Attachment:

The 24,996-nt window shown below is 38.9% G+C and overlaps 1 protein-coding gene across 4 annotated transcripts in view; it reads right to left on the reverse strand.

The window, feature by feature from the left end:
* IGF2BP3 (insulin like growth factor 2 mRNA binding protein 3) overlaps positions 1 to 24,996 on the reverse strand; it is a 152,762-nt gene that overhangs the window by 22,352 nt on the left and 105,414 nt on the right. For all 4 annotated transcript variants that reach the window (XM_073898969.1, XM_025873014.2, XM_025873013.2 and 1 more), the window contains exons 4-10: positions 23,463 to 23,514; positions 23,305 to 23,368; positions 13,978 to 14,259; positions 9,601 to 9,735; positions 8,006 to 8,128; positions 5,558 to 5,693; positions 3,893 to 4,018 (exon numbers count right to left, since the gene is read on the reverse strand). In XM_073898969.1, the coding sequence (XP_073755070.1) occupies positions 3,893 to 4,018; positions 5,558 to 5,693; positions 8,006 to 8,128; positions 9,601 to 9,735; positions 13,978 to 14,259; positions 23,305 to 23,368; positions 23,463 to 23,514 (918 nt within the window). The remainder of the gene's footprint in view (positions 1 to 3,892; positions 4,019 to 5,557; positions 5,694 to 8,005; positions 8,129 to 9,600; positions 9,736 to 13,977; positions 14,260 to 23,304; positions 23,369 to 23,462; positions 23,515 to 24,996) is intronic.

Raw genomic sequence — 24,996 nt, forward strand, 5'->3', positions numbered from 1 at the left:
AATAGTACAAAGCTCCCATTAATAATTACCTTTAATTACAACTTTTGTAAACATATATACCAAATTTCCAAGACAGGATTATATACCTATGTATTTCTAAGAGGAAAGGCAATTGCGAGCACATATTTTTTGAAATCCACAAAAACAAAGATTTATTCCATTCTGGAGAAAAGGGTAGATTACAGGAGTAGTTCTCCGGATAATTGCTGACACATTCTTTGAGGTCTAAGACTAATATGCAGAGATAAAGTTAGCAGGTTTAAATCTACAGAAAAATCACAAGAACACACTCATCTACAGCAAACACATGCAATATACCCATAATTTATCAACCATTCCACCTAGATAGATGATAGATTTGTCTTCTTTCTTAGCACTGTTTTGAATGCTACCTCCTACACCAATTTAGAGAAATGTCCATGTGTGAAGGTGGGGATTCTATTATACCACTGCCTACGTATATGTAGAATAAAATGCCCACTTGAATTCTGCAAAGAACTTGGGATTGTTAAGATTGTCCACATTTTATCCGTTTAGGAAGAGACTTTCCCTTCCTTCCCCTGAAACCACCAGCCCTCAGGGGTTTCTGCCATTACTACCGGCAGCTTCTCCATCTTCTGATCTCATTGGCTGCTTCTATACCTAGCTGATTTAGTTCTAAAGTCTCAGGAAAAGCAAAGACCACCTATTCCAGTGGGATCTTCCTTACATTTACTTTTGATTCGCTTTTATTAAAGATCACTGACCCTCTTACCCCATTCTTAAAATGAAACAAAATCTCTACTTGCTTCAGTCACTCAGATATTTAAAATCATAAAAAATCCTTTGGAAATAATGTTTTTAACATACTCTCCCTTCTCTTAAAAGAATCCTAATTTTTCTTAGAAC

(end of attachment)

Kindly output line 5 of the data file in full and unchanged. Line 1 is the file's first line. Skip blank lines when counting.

AATAGTACAAAGCTCCCATTAATAATTACCTTTAATTACAACTTTTGTAAACATATATACCAAATTTCCAAGACAGGATTATATACCTATGTATTTCTAAGAGGAAAGGCAATTGCGAGCACATATTTTTTGAAATCCACAAAAACAAAGATTTATTCCATTCTGGAGAAAAGGGTAGATTACAGGAGTAGTTCTCCGGATAATTGCTGACACATTCTTTGAGGTCTAAGACTAATATGCAGAGATAAAGTTAGCAGGTTTAAATCTACAGAAAAATCACAAGAACACACTCATCTACAGCAAACACATGCAATATACCCATAATTTATCAACCATTCCACCTAGATAGATGATAGATTTGTCTTCTTTCTTAGCACTGTTTTGAATGCTACCTCCTACACCAATTTAGAGAAATGTCCATGTGTGAAGGTGGGGATTCTATTATACCACTGCCTACGTATATGTAGAATAAAATGCCCACTTGAATTCTGCAAAGAACTTGGGATTGTTAAGATTGTCCACATTTTATCCGTTTAGGAAGAGACTTTCCCTTCCTTCCCCTGAAACCACCAGCCCTCAGGGGTTTCTGCCATTACTACCGGCAGCTTCTCCATCTTCTGATCTCATTGGCTGCTTCTATACCTAGCTGATTTAGTTCTAAAGTCTCAGGAAAAGCAAAGACCACCTATTCCAGTGGGATCTTCCTTACATTTACTTTTGATTCGCTTTTATTAAAGATCACTGACCCTCTTACCCCATTCTTAAAATGAAACAAAATCTCTACTTGCTTCAGTCACTCAGATATTTAAAATCATAAAAAATCCTTTGGAAATAATGTTTTTAACATACTCTCCCTTCTCTTAAAAGAATCCTAATTTTTCTTAGAAC